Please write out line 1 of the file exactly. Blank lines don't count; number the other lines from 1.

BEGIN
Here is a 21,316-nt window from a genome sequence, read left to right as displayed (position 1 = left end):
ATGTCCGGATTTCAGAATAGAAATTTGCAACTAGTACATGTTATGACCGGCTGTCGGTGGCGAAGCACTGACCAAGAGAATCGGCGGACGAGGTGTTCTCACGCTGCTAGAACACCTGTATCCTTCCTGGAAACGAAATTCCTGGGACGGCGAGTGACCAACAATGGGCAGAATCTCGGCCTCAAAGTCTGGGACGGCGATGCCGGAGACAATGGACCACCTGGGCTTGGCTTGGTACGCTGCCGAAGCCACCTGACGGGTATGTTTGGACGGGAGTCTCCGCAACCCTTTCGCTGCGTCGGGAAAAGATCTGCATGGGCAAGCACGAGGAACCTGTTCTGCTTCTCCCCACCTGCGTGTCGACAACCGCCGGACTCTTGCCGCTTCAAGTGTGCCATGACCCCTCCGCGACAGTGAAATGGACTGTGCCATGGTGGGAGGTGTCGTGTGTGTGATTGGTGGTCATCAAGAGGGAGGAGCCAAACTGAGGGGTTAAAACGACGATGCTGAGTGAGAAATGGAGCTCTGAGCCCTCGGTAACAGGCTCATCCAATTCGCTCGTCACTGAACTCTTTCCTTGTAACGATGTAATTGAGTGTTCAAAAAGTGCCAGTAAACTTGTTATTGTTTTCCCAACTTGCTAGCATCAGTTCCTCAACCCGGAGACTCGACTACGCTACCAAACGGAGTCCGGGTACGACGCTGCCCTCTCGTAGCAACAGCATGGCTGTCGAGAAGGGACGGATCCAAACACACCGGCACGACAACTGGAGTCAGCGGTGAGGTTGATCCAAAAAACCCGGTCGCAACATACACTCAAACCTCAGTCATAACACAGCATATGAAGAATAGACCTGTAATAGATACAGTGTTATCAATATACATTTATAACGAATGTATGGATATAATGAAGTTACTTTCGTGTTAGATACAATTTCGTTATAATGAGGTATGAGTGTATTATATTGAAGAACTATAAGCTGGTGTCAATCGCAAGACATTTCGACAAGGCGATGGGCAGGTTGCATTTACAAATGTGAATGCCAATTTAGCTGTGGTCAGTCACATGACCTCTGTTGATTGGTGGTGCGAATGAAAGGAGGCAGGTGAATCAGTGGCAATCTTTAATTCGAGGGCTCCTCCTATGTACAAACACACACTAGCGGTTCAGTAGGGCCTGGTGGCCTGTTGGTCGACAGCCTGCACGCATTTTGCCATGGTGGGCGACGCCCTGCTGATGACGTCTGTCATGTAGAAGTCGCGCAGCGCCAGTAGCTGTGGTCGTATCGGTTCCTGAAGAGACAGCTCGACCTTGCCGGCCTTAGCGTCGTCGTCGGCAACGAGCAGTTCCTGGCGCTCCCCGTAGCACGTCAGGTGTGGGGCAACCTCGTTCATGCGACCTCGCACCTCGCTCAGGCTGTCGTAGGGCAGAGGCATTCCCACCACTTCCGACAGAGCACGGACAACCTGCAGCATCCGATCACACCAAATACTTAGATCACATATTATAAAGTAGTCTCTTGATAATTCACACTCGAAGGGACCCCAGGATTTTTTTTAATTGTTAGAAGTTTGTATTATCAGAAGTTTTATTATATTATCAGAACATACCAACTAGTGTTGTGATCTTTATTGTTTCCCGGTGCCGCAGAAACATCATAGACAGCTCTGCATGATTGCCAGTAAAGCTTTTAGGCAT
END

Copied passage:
Here is a 21,316-nt window from a genome sequence, read left to right as displayed (position 1 = left end):